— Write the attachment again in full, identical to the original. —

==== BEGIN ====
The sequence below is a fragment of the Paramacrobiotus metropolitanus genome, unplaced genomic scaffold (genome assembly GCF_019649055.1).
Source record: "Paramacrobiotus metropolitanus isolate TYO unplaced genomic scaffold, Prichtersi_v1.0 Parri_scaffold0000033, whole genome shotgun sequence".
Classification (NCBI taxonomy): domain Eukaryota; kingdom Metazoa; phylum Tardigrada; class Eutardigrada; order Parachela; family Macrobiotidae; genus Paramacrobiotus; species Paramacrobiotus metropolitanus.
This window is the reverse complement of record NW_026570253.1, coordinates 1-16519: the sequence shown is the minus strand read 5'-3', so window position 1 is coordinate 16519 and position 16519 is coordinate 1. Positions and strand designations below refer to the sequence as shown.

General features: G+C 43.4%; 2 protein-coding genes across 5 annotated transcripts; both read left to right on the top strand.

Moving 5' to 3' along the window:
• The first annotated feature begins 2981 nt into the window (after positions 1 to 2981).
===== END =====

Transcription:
The sequence below is a fragment of the Paramacrobiotus metropolitanus genome, unplaced genomic scaffold (genome assembly GCF_019649055.1).
Source record: "Paramacrobiotus metropolitanus isolate TYO unplaced genomic scaffold, Prichtersi_v1.0 Parri_scaffold0000033, whole genome shotgun sequence".
Classification (NCBI taxonomy): domain Eukaryota; kingdom Metazoa; phylum Tardigrada; class Eutardigrada; order Parachela; family Macrobiotidae; genus Paramacrobiotus; species Paramacrobiotus metropolitanus.
This window is the reverse complement of record NW_026570253.1, coordinates 1-16519: the sequence shown is the minus strand read 5'-3', so window position 1 is coordinate 16519 and position 16519 is coordinate 1. Positions and strand designations below refer to the sequence as shown.

General features: G+C 43.4%; 2 protein-coding genes across 5 annotated transcripts; both read left to right on the top strand.

Moving 5' to 3' along the window:
• The first annotated feature begins 2981 nt into the window (after positions 1 to 2981).